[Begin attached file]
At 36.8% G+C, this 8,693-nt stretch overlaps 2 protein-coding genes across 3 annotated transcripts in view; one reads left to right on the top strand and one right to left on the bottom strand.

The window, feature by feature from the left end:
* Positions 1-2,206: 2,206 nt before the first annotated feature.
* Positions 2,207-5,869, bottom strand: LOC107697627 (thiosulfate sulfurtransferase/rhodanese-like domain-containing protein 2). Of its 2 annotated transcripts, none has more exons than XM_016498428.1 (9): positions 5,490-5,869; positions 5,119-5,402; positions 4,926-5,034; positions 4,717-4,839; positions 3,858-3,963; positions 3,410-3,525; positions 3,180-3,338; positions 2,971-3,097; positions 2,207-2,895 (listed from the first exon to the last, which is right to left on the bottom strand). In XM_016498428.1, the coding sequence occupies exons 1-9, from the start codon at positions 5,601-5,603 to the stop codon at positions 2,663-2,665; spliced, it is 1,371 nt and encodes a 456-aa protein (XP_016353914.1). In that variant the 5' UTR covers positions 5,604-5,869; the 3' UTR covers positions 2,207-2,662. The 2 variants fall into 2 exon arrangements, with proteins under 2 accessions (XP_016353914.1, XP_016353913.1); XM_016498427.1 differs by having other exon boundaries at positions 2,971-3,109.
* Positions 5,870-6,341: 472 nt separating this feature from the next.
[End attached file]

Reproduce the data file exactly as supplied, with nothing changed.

At 36.8% G+C, this 8,693-nt stretch overlaps 2 protein-coding genes across 3 annotated transcripts in view; one reads left to right on the top strand and one right to left on the bottom strand.

The window, feature by feature from the left end:
* Positions 1-2,206: 2,206 nt before the first annotated feature.
* Positions 2,207-5,869, bottom strand: LOC107697627 (thiosulfate sulfurtransferase/rhodanese-like domain-containing protein 2). Of its 2 annotated transcripts, none has more exons than XM_016498428.1 (9): positions 5,490-5,869; positions 5,119-5,402; positions 4,926-5,034; positions 4,717-4,839; positions 3,858-3,963; positions 3,410-3,525; positions 3,180-3,338; positions 2,971-3,097; positions 2,207-2,895 (listed from the first exon to the last, which is right to left on the bottom strand). In XM_016498428.1, the coding sequence occupies exons 1-9, from the start codon at positions 5,601-5,603 to the stop codon at positions 2,663-2,665; spliced, it is 1,371 nt and encodes a 456-aa protein (XP_016353914.1). In that variant the 5' UTR covers positions 5,604-5,869; the 3' UTR covers positions 2,207-2,662. The 2 variants fall into 2 exon arrangements, with proteins under 2 accessions (XP_016353914.1, XP_016353913.1); XM_016498427.1 differs by having other exon boundaries at positions 2,971-3,109.
* Positions 5,870-6,341: 472 nt separating this feature from the next.